As diverse a country as South Africa is, as any nation is, our human separation is an onionskin. Far more dangerous are the thoughts, the principles and the social values and conditions that thrust us forward. They are the marrow that separates human beings.

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Helpless and Hopeless

30 Nights in a Shack

 
In the South African political context, one cannot help the feelings of complete helplessness and broad-based hopelessness. They are brought about by the political leaders we have – not that we chose, because we never really choose them – but they advance through the party ranks until they are in our daily lives with their flamboyant ways or byways. We have them and at times we even bet with our lives to defend them.

Our complete helplessness and broad-based hopelessness are more magnified on that day that one is in a voting booth with ballot paper and he has to mark with an X. It is in that moment that the fact mock smiles in the face of a South African citizen. You are looking at that paper and your X on that paper is going to affect your life not only for the coming five years but for the rest of your life, as years add to your life regardless of negativity or positive growth.

Our complete helplessness and broad-based hopelessness were evident in the last national elections, as most of the people that I know were not interested in voting and nationally the voting queues were non-existent, furthermore it is reflected in the service delivery protests that we routinely have.

I know that there is an accepted notion that we South Africans are xenophobic but I am telling you for a fact that we black South Africa do not hate anybody. Yes, we have languages and cultures that separate us, each with its superiority complex, but the xenophobia attacks have been mislabelled by the media’s failure to interpret the situation and conditions: disenfranchised, helpless and hopeless South Africans looking at black Africans working harder and accepting underpaying just to survive and while the labour skills employees take advantage of this fact.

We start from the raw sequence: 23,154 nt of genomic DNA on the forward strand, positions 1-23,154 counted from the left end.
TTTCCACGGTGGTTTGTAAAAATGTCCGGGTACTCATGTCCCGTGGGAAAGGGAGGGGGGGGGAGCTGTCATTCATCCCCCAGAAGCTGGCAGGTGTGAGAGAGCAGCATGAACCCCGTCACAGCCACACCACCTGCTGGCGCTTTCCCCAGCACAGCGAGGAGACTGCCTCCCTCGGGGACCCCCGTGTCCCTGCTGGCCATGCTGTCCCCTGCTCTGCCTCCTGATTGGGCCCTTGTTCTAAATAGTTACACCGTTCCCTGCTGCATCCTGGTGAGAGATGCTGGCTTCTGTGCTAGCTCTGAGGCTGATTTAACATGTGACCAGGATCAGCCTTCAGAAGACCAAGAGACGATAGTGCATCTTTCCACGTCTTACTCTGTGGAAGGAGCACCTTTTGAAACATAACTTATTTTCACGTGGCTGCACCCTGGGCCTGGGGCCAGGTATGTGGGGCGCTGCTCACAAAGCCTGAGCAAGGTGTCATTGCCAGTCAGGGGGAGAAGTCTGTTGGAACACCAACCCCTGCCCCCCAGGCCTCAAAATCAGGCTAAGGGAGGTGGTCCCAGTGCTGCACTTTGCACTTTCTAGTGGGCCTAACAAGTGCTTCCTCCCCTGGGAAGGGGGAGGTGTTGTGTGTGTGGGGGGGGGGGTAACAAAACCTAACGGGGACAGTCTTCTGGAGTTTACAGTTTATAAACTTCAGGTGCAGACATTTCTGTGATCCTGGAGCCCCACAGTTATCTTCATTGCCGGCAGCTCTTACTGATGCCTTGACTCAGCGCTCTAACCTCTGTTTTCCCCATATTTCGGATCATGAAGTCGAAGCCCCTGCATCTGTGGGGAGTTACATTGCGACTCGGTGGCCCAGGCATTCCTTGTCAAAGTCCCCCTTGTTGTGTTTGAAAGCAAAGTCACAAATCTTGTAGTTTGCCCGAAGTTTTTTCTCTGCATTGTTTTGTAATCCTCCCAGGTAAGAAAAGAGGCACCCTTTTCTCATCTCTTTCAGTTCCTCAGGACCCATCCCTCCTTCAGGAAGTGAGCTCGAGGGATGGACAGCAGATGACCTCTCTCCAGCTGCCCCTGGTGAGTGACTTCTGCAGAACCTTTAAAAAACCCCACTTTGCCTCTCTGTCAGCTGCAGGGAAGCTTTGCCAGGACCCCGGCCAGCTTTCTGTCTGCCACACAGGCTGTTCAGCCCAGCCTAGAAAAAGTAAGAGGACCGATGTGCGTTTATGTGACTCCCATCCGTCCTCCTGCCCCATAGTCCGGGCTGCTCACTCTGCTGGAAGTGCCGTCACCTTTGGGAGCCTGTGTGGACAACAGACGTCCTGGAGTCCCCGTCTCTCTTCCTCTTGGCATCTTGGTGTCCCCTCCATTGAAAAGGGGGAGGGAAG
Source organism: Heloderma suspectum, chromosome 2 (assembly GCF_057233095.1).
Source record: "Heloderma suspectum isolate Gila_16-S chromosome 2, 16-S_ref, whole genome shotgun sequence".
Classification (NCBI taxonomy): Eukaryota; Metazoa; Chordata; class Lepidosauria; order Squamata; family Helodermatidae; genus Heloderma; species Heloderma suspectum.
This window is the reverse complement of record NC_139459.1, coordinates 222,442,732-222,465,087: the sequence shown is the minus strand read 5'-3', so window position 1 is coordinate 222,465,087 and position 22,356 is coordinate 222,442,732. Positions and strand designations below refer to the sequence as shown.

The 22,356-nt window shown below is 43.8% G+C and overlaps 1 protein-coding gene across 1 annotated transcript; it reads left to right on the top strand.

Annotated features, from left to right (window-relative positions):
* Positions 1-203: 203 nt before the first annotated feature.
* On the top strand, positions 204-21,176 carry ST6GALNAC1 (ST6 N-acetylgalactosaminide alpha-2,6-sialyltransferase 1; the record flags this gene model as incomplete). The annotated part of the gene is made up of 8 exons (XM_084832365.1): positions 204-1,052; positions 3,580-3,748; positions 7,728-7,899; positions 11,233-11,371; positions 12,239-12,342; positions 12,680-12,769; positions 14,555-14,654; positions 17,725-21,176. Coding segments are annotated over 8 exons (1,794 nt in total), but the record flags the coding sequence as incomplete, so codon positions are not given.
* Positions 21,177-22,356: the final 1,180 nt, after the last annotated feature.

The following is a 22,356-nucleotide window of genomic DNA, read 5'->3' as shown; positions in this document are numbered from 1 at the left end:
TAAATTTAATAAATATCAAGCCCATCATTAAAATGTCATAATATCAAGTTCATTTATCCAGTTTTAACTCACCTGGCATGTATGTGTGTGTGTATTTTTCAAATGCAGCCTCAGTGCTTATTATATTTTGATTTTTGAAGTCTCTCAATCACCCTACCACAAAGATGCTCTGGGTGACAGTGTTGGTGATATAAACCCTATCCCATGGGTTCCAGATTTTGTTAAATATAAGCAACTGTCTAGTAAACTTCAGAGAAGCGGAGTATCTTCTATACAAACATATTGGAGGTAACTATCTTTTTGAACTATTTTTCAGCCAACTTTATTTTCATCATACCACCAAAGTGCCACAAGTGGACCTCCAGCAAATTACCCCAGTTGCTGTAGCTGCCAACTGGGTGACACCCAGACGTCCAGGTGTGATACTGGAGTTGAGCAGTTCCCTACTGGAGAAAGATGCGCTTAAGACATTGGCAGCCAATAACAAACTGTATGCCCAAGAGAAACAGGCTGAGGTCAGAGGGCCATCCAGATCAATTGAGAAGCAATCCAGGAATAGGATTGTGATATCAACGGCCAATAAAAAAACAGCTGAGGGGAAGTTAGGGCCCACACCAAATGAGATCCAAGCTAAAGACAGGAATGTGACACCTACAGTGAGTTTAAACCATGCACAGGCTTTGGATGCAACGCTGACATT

It is an international phenomenon where migrants from poor countries migrate and then accepting underpaying jobs. Why weren’t there xenophobic attacks where affluent black Africans live? We have lived with migrants from Mozambique since I was five years old (the time that I became aware of their presence).

Many things have happened in our beautiful country that have shaken me – I washed my hands with the knowledge that we will replace the President after his terms – but only two that have stirred me: PetroSA and recently Jack Bloom. How can PetroSA not have a plan to maintain the fuel price below nine rand? Do they even have a barrier that the fuel price must never go beyond? Or will the fuel price keep rising at will? Do they have crude oil reserves? Did they have to privatise Sasol? Do they have an idea what are they doing?

FYI: the apartheid regime maintained the fuel price under international sanctions.
Every time I think about PetroSA my heart bleeds.

The second is Jack Bloom’s 30 Nights in a Shack: A Politician’s Journey; hence I write this rant. Jack Bloom’s book magnifies our helplessness/hopelessness to Apollo status treating the conditions of the poor as something like bungee jumping for the thrills and satisfaction/reputation-building of the other. Having lived a shack life for years, there was nothing surprising in the book, the resilience and hopeless hope of the South Africans living in squalor not for 30 nights but years. I felt that the 30 nights were Bloom’s ego trip:

I can do something new within the SA political arena so South Africans can notice me.

Sure, some of us have noticed after reading the book and we are sane enough to have noticed that even in the DA lead Western Cape there are shacks that Jack Bloom did not care to stay overnight.

Why?

You can make a counter point but while driving to the Mother City on the N2, I witnessed Western Cape’s own Shack City. If Shack Cities are the ruling party’s negligence, why are they in Western Cape, the home of DA?